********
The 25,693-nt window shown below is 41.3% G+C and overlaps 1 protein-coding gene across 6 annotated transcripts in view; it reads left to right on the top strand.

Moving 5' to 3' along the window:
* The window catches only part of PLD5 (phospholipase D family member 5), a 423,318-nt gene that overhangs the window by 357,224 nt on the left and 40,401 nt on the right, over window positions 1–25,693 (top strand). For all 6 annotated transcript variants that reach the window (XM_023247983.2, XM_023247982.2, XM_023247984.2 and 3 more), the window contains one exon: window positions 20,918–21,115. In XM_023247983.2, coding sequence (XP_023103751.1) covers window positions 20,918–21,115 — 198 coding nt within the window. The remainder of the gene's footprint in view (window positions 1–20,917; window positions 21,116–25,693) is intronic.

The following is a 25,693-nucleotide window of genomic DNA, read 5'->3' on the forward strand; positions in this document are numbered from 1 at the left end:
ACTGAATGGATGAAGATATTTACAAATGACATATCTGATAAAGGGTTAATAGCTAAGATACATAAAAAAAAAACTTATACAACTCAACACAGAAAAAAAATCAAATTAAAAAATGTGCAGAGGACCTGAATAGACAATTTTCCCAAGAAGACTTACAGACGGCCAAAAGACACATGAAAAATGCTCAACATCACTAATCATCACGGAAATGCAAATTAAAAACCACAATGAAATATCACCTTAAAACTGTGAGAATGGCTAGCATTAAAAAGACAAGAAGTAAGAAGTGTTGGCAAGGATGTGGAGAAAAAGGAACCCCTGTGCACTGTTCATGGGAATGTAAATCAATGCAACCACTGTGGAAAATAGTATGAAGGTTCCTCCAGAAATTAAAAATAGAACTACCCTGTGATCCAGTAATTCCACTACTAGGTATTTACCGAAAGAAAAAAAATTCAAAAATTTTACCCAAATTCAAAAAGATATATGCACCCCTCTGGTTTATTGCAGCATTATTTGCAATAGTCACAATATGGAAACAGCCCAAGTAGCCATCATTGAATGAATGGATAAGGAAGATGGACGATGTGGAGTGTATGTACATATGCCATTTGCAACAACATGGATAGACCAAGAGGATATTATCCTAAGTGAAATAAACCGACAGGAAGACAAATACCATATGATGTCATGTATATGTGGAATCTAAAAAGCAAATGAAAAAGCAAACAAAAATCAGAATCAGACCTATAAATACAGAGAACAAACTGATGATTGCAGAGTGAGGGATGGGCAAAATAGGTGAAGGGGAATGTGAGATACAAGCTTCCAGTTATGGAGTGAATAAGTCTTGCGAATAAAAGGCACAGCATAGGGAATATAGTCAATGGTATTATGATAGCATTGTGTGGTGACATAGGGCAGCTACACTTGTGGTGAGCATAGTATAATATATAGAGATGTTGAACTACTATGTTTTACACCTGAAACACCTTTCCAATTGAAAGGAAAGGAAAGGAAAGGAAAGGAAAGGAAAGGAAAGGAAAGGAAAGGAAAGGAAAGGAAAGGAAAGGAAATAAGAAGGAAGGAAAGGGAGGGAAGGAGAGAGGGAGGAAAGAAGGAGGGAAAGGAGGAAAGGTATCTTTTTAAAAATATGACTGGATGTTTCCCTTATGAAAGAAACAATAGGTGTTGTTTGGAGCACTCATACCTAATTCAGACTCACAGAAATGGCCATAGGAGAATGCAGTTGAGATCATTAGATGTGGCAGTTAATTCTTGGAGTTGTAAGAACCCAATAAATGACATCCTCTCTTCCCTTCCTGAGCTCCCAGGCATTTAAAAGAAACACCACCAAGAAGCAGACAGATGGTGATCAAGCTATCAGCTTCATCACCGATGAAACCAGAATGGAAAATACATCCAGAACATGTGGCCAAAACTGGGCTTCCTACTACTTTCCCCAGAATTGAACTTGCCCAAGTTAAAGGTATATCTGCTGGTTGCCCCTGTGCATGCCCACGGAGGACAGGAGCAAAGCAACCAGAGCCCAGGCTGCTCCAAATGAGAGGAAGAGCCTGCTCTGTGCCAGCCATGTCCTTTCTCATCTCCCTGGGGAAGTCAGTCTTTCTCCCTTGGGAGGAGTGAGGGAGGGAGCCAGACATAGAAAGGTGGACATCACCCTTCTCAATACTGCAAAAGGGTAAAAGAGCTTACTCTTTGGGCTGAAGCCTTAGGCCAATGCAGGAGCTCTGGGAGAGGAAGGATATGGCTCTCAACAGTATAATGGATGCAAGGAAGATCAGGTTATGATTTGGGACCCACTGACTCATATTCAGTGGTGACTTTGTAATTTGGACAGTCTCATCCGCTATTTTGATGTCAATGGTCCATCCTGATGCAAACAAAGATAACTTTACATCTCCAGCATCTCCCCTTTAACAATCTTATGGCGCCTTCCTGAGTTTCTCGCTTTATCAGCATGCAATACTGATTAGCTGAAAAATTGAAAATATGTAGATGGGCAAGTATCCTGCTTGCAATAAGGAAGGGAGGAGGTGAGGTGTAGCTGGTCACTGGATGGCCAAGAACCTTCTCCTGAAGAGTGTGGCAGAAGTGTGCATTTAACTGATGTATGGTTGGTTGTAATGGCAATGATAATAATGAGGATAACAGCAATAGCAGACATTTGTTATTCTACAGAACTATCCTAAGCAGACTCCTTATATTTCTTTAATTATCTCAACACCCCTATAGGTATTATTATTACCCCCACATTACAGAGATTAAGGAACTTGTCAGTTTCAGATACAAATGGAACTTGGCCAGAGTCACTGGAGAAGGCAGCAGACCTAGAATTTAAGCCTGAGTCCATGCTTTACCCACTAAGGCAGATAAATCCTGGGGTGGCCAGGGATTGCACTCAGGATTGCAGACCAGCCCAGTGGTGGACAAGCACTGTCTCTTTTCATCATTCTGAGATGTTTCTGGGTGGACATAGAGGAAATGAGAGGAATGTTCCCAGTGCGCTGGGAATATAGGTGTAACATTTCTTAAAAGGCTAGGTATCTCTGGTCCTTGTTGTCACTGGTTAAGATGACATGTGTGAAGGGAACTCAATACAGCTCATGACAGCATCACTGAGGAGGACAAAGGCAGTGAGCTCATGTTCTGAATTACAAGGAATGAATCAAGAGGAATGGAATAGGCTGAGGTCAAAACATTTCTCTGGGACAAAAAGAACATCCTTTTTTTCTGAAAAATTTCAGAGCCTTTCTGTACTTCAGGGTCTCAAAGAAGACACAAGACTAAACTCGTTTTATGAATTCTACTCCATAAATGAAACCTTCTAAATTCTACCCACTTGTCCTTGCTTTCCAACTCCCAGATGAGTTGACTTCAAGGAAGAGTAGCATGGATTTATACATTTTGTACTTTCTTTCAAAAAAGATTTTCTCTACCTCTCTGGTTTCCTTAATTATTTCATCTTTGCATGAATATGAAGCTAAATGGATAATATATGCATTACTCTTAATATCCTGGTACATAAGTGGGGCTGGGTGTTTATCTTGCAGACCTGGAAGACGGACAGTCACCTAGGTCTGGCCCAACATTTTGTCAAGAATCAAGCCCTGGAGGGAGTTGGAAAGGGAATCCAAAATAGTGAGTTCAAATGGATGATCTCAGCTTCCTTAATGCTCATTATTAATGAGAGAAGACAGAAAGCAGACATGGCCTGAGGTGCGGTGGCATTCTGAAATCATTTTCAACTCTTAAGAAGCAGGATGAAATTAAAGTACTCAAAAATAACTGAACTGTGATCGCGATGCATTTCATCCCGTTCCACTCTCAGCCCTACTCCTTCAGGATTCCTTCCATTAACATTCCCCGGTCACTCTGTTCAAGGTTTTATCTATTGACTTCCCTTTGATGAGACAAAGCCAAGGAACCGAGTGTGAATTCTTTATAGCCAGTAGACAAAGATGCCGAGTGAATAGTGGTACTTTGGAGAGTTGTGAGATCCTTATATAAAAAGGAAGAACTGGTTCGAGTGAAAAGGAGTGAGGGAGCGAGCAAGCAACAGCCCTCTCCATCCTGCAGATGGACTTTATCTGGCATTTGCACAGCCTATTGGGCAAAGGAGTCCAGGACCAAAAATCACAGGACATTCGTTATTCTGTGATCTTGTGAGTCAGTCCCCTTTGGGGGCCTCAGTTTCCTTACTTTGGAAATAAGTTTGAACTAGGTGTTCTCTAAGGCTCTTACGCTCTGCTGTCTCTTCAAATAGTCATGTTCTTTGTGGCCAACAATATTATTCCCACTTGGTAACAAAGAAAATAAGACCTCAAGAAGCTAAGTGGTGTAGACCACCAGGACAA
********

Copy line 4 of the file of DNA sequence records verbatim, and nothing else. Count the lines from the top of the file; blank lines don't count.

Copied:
The following is a 25,693-nucleotide window of genomic DNA, read 5'->3' on the forward strand; positions in this document are numbered from 1 at the left end: